Tag Archives: federal governmen
Rising stocks and home prices have helped restore almost all of the value Canadians lost in household net worth during the economic downturn.
Household net worth rose 1.3%, or by $74-billion, to $6-trillion, as the growth in the value of assets, particularly equities and residential real estate, exceeded the increase in liabilities, Statistics Canada reported Monday.
“This marks the fourth consecutive quarterly improvement in household net worth and reflects a 96% recovery off the net worth lost during the recent economic downturn,” David Onyett-Jeffries, economist at RBC Economics Research, wrote in an analysis.
“The increase of household net worth continues to repair the cumulative $552-billion decline.”
Household debt has also risen as low interest rates have encouraged Canadians to increase borrowings, but that has led to strengthening in demand and asset prices, particularly housing, said Mr. Onyett-Jeffries.
The ratio of household credit-market debt to income rose to 147% from 144.9% in the fourth quarter, while other consumer loan growth slowed, Statistics Canada said in its report.
Meanwhile, the federal agency also reported that national net worth — national wealth minus net foreign liabilities — edged up 0.6%, or more than $38-billion, to $6.2-trillion in the first quarter.
On a per capital basis, national net worth reached $181,500, up from $180,900 in the previous quarter, Statistics Canada reported.
Total government debt rose, climbing 2.1% to $1.7-trillion as borrowings by all levels of government increased as bond issuance rose, especially by the federal government.
Proposal for residential development to pay for park
Anna Mehler Paperny – Globe and Mail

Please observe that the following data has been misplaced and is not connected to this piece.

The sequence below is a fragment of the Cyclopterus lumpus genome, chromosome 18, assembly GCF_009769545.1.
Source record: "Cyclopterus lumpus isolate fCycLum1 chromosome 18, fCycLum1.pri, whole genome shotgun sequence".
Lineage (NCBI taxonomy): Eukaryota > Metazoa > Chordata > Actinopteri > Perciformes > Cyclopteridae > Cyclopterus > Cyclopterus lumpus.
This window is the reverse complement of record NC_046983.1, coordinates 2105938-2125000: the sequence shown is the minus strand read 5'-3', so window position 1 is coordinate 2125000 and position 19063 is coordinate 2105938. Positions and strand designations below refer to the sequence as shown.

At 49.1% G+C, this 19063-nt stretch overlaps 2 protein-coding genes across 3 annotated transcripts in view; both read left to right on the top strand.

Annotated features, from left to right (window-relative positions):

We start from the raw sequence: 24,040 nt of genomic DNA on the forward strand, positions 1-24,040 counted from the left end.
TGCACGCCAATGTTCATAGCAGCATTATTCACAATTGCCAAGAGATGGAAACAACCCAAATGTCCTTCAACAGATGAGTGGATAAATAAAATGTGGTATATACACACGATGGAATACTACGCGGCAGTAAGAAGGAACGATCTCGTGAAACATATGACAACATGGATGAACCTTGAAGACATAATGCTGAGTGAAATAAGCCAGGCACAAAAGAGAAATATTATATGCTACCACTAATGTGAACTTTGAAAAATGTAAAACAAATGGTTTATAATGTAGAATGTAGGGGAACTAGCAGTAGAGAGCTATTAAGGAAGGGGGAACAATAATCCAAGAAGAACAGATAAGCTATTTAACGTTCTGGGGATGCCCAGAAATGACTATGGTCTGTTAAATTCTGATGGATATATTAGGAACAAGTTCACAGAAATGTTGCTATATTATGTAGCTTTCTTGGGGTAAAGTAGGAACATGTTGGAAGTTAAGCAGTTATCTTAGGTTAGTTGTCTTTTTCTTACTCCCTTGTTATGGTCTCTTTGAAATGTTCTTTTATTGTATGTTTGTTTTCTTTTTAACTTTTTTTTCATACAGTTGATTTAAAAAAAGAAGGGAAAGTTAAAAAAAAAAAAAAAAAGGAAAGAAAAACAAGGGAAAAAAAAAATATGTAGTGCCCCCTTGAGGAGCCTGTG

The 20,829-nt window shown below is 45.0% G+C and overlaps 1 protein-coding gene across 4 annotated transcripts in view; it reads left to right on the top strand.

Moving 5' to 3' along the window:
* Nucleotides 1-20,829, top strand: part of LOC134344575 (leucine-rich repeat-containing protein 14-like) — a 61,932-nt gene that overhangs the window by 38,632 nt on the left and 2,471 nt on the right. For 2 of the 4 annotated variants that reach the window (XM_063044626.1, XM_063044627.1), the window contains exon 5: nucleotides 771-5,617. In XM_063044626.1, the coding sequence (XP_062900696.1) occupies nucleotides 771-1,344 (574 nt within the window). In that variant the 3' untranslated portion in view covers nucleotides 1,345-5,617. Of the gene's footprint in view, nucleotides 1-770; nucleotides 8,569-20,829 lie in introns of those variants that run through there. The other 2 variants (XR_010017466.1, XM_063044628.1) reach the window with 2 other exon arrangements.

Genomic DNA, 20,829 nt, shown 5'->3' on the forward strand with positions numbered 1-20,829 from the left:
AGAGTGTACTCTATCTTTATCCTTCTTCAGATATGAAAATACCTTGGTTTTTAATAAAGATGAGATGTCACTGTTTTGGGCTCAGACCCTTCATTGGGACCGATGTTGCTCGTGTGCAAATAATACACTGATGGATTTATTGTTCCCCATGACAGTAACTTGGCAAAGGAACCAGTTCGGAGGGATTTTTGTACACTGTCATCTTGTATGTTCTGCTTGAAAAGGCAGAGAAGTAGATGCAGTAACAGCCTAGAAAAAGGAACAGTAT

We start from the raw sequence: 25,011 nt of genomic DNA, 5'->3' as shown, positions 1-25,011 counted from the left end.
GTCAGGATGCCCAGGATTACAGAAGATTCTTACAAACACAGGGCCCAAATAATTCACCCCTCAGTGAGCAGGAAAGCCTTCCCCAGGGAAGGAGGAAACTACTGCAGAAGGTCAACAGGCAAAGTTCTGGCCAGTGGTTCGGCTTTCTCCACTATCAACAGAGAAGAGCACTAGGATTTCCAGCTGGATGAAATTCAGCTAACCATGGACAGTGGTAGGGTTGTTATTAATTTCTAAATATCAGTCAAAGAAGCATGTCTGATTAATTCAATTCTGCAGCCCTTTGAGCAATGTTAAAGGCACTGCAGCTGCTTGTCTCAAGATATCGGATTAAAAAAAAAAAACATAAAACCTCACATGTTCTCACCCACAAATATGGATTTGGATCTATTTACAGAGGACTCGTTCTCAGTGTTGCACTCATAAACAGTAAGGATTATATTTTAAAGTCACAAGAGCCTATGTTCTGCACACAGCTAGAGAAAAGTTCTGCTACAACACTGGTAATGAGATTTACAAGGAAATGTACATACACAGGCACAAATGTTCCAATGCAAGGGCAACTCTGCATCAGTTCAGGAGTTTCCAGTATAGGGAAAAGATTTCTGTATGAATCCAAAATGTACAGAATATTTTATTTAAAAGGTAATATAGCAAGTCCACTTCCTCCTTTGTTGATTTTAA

In 1943, it was the centre of Toronto’s Second World War aviation effort.
In 1994, the federal government announced its future as a massive national park.
Next week, the Downsview plan goes before North York community council when councillors vote on the latest iteration of the city’s proposals for the area, which make provision not only for 100 hectares of parkland, but for thousands of units of mixed-use residential development intended to pay for it.
If the vote passes and sends the proposed Downsview Secondary Plan to city council, it will set in motion plans 16 years in the making.
But Michael Baigel would really rather it didn’t.
“It’s a dreadful plan,” he said. “It was meant to be a national park … a real gem in the city.”
But plans for the Parc Downsview Park rely on turning much of the site – running from Keele Street in the west to Wilson Heights in the east and as far north as Sheppard Avenue – into intensified residential developments in order to raise money for the park itself, which is meant to be self-funding.
“They want to make it like downtown,” Mr. Baigel laments – something he moved to Toronto from Manchester, England, specifically to avoid.
“The reason people live in the suburbs is because they want to live in the suburbs. They don’t want to live in condos.”
Plans for the site have ruffled more than a few residential feathers in the various neighbourhoods bordering the park. But one of the most offensive is the proposal to remove ramps on and off Allen Road from Wilson Heights Boulevard.
The plan to foster “transit-supported mixed-use communities” includes 400,000 square metres of mixed-use development and a transportation plan that emphasizes transit use and provides for an internal pedestrian and bicycle network.
But residents argue this would add to already clogged traffic and force commuting motorists into residential areas.
Local councillor Mike Feldman is putting forward an amendment at the June 22 meeting asking city staff to shelve plans to remove the ramps, at least until residential development transforms the area enough for different traffic systems to make sense.
Apart from that detail, he said, the secondary plan is “a nice first step” for a project that, like a growing number of public initiatives across the city, will attempt to pay for itself by leveraging the real estate value of the land on which it sits.
But Mr. Baigel would rather see the plan scrapped altogether. He fears Torontonians “will never get that greenery back again.”
“They’ll make one area residential and then a few years later another bit will get developed. Eventually it’ll all disappear. Over 50 years, we’re going to lose that park in the centre of Toronto. … It’s going to be chipped away at.”